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Thai boat captain pleads “guilty” to negligence in death of joyful girl on her first scuba dive on Koh Tao.
By Ian Yarwood (Australian Lawyer)
Last Tuesday, a Thai boat captain for Pura Vida Diving pleaded guilty in the Samui Provincial Court to a charge of negligence resulting in the death of Silje Mathisen (22) from Norway.
The judgment of the court is due to be handed down on 29 March 2018. Khun Nathakorn and Silje’s parents have an opportunity over the next couple of weeks to file submissions with the court regarding sentencing and the parents can also state how Silje’s tragic death has affected their lives.
Nathakorn Meekwan was 23 when Silje suffered fatal head and leg injuries after being struck by the propeller of the boat he was driving on 22 December 2014 at Tao Tong (Gold Turtle) in Koh Tao.
It was Silje’s very first dive and like most complete novice scuba divers she experienced difficulty controlling her buoyancy.
Silje and her lifelong friend, Sigrid Simensen (also 22 at the time) were on a dive in shallow waters of about 4 to 5 metres under the control of divemaster Ricky Collins of Scuba Junction Diving. Sigrid’s father, Tore had been on the same Scuba Junction boat as the girls but was taking part in a more advanced dive and did not witness the accident.
Mr Collins was also charged with negligence but he has not yet faced trial. Silje’s parents were pushing for both the captain and the divemaster to be tried together but it appears that Mr Collins left Thailand in 2016. Reports in the Norwegian newspaper Dagbladet have given two conflicting accounts of the circumstances in which he left Thailand. In one account, he was deported in March 2016 for overstaying his visa and in another account he left on 23 June 2016 after securing the return of his passport, which had previously been confiscated. (Silje’s parents have experienced great difficulty in obtaining accurate information from the Thai authorities.)
One should keep in mind at all times that Mr Collins is entitled to the presumption of innocence. In addition, given that the writer does not know his whereabouts it was not possible to obtain his version of events. With those thoughts in mind one can consider some further evidence about what transpired and the outcome of a PADI investigation.
On 26 February 2015, Mr Mike Holme (Risk Management & Industry Relations Executive of PADI Asia Pacific) sent an email to Tore Simensen informing him that, following their investigation, there would be a retraining programme for Scuba Junction staff and that Mr Collins’ continued membership was not in PADI’s best interests and that therefore he was no longer a PADI instructor.
Several witnesses including Tore Simensen, Sigrid Simensen and another diver, Philippe Coallier all maintain that Mr Collins did not use markers over the dive site.
There were a total of five people on this dive, Ricky Collins (the divemaster), Silje Mathisen (first time diver), Sigrid Simensen (first time diver), Philippe Coallier (who had about 20 dives and was not a divemaster trainee as had been reported elsewhere) and Kathleen Shannon (who also had only about 20 dives and was not a divemaster trainee). One needs at least 40 dives before being eligible to commence a divemaster training course.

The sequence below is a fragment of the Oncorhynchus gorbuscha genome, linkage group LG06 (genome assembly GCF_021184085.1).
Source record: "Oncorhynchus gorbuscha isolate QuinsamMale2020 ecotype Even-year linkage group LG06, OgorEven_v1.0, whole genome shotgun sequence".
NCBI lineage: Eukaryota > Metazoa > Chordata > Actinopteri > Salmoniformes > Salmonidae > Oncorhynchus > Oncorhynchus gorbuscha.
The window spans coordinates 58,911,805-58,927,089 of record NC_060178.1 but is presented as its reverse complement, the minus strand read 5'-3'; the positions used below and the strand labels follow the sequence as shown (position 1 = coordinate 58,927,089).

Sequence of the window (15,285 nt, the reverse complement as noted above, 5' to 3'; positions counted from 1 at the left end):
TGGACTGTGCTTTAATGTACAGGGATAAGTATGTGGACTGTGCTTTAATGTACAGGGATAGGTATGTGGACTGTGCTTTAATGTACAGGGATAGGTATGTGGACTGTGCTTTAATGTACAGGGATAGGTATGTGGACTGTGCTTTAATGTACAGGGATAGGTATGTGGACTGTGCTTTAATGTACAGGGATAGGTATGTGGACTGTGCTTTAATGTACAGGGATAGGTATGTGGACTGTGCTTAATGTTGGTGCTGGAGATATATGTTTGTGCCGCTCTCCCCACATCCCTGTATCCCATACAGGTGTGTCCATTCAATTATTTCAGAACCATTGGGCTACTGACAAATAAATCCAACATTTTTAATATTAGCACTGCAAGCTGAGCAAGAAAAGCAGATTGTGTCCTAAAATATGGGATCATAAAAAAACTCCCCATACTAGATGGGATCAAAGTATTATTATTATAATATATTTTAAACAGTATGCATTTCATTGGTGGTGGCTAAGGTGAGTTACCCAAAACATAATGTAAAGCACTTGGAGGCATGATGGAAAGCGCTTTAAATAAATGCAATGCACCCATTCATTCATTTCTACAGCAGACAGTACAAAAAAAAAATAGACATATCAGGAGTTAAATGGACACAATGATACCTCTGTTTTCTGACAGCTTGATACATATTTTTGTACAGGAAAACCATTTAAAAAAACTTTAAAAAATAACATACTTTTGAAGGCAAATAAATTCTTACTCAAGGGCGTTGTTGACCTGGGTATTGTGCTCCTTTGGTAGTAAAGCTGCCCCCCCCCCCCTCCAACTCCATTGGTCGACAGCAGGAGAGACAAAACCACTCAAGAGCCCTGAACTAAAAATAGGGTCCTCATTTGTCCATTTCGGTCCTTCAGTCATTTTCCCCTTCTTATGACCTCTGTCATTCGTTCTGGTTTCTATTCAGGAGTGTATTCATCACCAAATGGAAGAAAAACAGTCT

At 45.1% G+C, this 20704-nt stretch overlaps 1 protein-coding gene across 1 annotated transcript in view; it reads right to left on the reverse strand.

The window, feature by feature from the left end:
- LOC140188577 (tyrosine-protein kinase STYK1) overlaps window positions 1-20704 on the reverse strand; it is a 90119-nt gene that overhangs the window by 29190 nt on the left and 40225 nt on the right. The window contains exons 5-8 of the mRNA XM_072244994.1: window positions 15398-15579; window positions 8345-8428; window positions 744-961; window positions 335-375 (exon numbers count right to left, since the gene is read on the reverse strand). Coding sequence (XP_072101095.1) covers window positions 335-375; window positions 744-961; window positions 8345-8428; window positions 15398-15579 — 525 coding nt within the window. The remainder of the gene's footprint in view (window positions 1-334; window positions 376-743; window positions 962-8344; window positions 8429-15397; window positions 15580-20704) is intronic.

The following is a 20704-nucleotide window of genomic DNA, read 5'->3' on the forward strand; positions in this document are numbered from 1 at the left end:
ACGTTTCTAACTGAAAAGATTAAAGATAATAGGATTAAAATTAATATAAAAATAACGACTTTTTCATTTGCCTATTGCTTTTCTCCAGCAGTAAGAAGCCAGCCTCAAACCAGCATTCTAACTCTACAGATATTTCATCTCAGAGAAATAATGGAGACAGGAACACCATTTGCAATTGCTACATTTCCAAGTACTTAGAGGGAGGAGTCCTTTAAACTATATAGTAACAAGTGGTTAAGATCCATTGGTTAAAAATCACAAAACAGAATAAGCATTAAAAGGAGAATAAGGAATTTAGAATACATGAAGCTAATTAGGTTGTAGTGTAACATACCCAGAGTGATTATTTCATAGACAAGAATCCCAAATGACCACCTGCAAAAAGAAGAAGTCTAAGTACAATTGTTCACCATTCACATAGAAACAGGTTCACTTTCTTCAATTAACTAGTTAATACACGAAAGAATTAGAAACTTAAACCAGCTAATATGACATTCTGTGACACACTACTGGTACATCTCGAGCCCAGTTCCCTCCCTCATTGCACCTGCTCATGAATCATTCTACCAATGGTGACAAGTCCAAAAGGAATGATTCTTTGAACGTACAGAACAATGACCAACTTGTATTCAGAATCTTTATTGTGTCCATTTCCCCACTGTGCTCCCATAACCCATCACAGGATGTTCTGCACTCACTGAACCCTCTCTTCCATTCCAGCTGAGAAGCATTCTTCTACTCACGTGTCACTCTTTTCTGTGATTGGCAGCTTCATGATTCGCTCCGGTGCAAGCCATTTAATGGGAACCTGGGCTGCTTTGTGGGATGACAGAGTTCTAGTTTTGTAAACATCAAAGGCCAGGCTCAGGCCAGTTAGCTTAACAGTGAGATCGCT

The accounts of the other divers differ to some extent but are consistent on a few important points. At very much the last minute, Mr Collins declared that Philippe and Kathleen should take responsibility for the two students and Mr Collins was too far away to assist Silje when the Pura Vida boat appeared above the dive site.
Philippe Coallier states that he does not know why Mr Collins decided to apparently delegate the responsibility for Silje and Sigrid to relatively inexperienced divers namely, himself and Kathleen. He states that he is unaware as to whether Mr Collins was aware of their relatively limited experience.
As mentioned above, novice divers typically have great difficulty controlling their buoyancy. When they breathe in their lungs expand and they rise. When they breathe out their lungs contract and they sink. Sigrid reported that when she heard the Pura Vida boat it was a frightening experience. Frightened people tend to gasp or breathe in. In the circumstances, in such shallow water, Silje was probably also frightened and breathed in sending her upwards to the boat’s propellers and her death.
More detailed accounts of what transpired during the dive can be included in a later article.
Silje was not just a statistic
Sigrid Simensen (left) with Silje Mathisen enjoying lunch together on Koh Tao just 24 hours before the fatal dive. Silje and Sigrid were lifelong friends and shared a flat together in Oslo. Silje is survived by her parents and her brother.
“I arrived on Koh Tao on 21st December. I met the girls and we went for lunch/coffee. I took this picture of them .. happy and lovely close friends who grew up together all the way from kindergarten..” – Tore Simensen (Sigrid’s father)
Tore paid tribute to Silje describing her as a “joyful girl” and has stated that she was not just a number.
“I spent the last night with Silje and my daughter at Koh Tao. Silje talking about her future dreams and her life. I took the last picture of Silje with Sigrid outside Scuba Junction before we left for the dive” Tore Simensen
On the evening of the accident Sigrid and Tore visited Silje’s body in a temple on Koh Tao. It was a sharp contrast to their happy times of the previous evening.
Correspondence and conversations with Tore leaves one with the distinct impression that he, Sigrid and certainly Silje’s parents earnestly hope that the story of Silje’s tragic death will not be told in vain.
They want tourists to be made aware of how dangerous some environments can be and they want the diving industry on Koh Tao to clean up its act.
They want other families and other people to be spared the anguish they suffer.